The new head of the British Army, Sir Richard Dannatt, has warned that his soldiers can only "just" cope with the demands placed on them by ministers.
British troops are 'running at the limit of their capacity'
Speaking before 14 personnel were killed in Afghanistan, he told the Guardian troops "are fighting at the limit of their capacity".
Foreign Office Minister Kim Howells said he did not think that the British Army was overstretched.
Meanwhile, one UK soldier was killed by a suspected suicide bomber in Kabul.
Gen Dannatt, who took over from Sir Mike Jackson last week, said: "We are running hot, certainly running hot.
"Can we cope? I pause. I say 'just'."
He called for a national debate on whether enough resources are being given to the Army and said Britain was doing "more than its share of what is required in Afghanistan".
His comments were published after 14 military personnel died on Saturday when their Nimrod MR2, based at RAF Kinloss in Scotland, came down in the southern province of Kandahar.
Mr Howells, speaking from Afghanistan, said the Army had sufficient resources, but other Nato countries should be doing more.
"[Our commanders] are very confident that they have got the resources to do the job that we are here to do, and I really don't want to give the impression that there is a kind of crisis.
"It's not that, it's just that the job can be done much more quickly and I think, much more safely if it's clear that all of the Nato members in this are pulling their weight and I think that is the important thing."
He added: "There has got to be an effort right across Nato and not just concentrated on a certain number of countries like the UK and Canada."
Col Tim Collins, who commanded the First Battalion of the Royal Irish Regiment in the 2003 invasion of Iraq, said the British troops needed more resources.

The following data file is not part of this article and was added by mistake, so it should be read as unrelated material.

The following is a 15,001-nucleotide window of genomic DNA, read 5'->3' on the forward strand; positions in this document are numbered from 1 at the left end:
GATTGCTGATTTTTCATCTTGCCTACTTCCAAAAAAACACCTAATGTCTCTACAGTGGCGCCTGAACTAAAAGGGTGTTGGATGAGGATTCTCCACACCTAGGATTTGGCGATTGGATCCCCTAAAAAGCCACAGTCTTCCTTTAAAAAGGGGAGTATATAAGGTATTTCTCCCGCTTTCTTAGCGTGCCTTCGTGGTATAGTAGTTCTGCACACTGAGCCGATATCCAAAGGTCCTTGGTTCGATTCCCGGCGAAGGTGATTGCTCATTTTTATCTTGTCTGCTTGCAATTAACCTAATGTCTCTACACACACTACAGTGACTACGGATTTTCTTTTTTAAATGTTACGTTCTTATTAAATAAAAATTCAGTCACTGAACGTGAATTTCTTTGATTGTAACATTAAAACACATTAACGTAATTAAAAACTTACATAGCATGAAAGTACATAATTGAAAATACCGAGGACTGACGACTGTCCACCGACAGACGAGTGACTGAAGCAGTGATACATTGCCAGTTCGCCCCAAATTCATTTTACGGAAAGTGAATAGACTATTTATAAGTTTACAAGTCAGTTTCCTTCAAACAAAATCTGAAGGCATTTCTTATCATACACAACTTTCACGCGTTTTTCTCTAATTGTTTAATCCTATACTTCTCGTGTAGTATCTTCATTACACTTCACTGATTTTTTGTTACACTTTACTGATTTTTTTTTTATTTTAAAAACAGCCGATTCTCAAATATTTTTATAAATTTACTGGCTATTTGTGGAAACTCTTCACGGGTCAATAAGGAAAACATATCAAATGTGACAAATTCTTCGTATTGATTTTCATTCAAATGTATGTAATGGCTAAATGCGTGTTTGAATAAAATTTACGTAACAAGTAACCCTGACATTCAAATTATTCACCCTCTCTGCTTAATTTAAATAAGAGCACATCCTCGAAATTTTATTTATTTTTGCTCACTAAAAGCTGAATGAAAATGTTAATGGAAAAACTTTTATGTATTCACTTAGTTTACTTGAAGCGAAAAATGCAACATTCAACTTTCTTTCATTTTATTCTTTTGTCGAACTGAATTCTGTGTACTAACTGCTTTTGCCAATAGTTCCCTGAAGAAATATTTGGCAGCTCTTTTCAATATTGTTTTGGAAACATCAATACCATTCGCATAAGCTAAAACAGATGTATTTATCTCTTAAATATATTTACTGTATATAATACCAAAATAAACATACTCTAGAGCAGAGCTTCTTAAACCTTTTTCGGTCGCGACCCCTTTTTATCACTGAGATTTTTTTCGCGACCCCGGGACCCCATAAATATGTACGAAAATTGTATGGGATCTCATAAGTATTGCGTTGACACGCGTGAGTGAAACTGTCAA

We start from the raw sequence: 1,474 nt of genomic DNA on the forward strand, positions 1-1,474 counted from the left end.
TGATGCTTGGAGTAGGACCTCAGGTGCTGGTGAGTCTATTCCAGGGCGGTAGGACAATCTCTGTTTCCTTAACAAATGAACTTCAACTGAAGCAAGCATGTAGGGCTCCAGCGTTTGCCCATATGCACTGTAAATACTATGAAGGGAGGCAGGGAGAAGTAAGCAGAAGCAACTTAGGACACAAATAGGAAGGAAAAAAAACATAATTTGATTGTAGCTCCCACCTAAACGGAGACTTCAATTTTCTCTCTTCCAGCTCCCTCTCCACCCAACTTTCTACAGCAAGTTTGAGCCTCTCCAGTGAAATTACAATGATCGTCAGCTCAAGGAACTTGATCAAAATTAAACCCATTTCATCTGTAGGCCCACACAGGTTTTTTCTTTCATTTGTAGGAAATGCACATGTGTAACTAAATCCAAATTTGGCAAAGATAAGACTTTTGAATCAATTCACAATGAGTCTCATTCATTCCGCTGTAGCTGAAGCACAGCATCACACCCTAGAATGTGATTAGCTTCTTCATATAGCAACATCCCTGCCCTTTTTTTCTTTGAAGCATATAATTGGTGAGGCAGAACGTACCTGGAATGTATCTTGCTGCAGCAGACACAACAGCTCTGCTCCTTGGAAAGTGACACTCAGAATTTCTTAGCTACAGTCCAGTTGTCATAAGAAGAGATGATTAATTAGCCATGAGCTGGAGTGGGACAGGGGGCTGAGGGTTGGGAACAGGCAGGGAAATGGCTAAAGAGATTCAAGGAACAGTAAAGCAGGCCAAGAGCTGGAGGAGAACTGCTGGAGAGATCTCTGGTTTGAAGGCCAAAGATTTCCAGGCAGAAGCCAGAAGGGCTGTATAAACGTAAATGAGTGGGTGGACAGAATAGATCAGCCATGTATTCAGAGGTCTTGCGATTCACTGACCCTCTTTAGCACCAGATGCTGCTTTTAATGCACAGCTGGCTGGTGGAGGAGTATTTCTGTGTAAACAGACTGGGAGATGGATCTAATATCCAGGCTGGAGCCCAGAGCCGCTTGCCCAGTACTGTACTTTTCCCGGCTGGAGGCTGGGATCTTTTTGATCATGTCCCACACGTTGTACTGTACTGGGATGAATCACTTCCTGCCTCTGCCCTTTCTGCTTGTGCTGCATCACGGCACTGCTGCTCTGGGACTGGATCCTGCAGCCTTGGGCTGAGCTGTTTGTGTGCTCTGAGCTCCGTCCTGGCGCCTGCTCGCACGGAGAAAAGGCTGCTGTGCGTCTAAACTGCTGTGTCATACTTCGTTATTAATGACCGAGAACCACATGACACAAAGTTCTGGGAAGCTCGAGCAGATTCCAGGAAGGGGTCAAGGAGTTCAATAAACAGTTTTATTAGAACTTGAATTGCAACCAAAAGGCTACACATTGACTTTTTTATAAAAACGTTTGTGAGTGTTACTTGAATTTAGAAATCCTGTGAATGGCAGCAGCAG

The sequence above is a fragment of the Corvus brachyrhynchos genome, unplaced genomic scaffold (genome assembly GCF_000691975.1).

"We have to ensure our troops have sufficient fire power and numbers to ensure the best chance that our servicemen will achieve their mission, and with the lowest cost in lives.
"Cutting corners and saving money, the basest of all motives, may well cost lives and could spell disaster for the UK.
"It's a very dangerous environment, nothing like what was conceived when the force package was put together."
Gen Patrick Cordingley, who was commander of the Desert Rats during the first Gulf War, said the criticism that not enough resources were being providing was justified.
"It's completely unrealistic, as some commentators are saying at the moment, that the government hasn't put enough money behind it.
"We could produce a lot more money now very quickly, but it would mortgage the future of the British Army and it probably wouldn't produce anything further for a considerable length of time."
But shadow defence minister Gerald Howarth, said the Tories had predicted that British troops would "get sucked into a very much more fierce counter insurgency operation".
However, Parliament was assured by John Reid, the then defence secretary, that this would not be the case, Mr Howarth told BBC Radio 4's World at One.